Wednesday, September 17, 2014




Zoo-Ology: The Why's of Whiskers

By Victoria Advocate
July 10, 2011 at 2:10 a.m.

A baby elephant seal shows off its whiskers. Seals use their whiskers to feel ripples in the water to track fish when they hunt.

By Judie Farnsworth

Raindrops on roses, vibrissae on kittens, or as the song goes, "whiskers on kittens."

Whiskers (vibrissae) are long, thick, flexible hairs that act as tactile (touch) sensors.

Animals work at keeping these wiggling, twisting hairs neat and clean and they are more important to an animal than you might realize.

They grow around the nostrils, above the lips and on other facial areas of most mammals. Some even have them on their forelegs and feet.

But, did you know whiskers are not just randomly arranged? There is a very orderly grid of arcs and horizontal rows on an animal's whisker pad. Front whiskers are shorter than the rear. Like hair, when one falls out, it is replaced.

They don't contain nerves, but can be sensitive to even slight air movement. Whiskers are rooted in a hair producing follicle in the skin, but a tactile hair follicle is unique. It's sealed by a tiny capsule of blood called a blood sinus. When a whisker is touched, it bends and the blood in the sinus is moved to one side or another. Very simply put, this triggers neurological sensations and reactions that send a message to the brain. A large part of the brain can be devoted to processing these nerve impulses.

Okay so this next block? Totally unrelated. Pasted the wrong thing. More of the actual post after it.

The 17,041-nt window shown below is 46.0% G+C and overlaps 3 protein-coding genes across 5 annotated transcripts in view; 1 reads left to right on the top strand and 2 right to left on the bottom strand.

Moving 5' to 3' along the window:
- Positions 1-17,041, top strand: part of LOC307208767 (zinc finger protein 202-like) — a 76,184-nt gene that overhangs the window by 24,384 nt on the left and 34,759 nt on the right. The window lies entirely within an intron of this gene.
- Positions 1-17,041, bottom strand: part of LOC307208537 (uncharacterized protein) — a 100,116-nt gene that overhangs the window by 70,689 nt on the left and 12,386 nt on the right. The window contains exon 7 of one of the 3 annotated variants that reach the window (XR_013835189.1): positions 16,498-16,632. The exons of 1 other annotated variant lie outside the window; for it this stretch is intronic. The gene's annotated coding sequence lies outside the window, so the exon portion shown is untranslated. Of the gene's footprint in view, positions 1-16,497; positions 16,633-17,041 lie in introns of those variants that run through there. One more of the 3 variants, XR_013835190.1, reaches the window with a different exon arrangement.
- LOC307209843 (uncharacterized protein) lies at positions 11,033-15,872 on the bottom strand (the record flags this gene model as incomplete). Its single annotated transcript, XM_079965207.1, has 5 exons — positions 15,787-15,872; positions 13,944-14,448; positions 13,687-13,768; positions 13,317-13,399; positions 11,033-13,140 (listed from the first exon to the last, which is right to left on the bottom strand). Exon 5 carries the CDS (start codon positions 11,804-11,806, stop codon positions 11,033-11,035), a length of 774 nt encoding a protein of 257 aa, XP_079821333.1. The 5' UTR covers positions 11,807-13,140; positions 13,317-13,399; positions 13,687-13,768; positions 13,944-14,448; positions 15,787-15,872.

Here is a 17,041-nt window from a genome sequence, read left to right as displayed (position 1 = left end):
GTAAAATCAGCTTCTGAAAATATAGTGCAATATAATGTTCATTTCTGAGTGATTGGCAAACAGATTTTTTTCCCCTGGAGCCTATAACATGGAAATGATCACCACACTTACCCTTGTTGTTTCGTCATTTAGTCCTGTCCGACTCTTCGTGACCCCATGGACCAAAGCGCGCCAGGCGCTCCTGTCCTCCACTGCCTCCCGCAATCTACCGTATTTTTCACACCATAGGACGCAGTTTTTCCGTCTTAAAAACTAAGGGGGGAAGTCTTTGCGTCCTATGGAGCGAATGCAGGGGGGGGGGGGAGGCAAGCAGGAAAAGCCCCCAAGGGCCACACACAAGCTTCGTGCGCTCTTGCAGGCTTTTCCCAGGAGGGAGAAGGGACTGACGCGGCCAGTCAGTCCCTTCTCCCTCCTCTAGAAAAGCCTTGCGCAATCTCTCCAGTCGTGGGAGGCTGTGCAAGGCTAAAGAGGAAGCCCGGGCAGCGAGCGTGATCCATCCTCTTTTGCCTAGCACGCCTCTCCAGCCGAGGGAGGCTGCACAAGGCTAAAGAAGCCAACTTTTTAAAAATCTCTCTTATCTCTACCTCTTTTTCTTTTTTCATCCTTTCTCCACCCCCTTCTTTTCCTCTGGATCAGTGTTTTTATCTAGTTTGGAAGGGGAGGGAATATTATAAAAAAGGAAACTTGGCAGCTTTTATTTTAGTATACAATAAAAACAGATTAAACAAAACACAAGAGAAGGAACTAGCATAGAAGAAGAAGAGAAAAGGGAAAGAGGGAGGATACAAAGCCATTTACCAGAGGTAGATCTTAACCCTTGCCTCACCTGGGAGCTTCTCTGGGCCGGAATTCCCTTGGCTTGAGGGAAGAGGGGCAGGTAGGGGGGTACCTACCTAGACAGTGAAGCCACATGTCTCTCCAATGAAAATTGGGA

In a number of mammals, particularly rodents, it's important that the follicles holding whiskers are kept warm and ready to use. Specialized muscle tissue helps move whiskers for extra information gathering. These animals constantly sweep and touch with their whiskers. This is known as whisking and a lot of energy is put into it. It may be like you moving the position of your fingertips when exploring with your hands.

Whiskers are particularly useful at night or dim light where seeing is difficult. A harbor seal may hunt in darker or murky water. Studies have shown their whiskers can actually track the path of a passing fish up to 35 seconds after it's gone. Seal whiskers are sensitive to shapes by feeling the ripples something leaves.

A cat's whiskers can work like a built in ruler. They're about as long as its body is wide. If they won't fit through an opening, neither will the body.

They can also indicate the animal's mood. An angry cat will hold its whiskers back tightly or relax them forward when curious or content.

Not to be left out, you may be happy to know that you, too, have vibrissae - inside your nose.

But, alas, rodents have an edge. Your vibrissae only act to block airborne particles. The next time you visit the Texas Zoo, be sure to admire all the wonderful whiskers waiting for you.

Judie Farnsworth is a longtime volunteer at the Texas Zoo specializing in educational programs.

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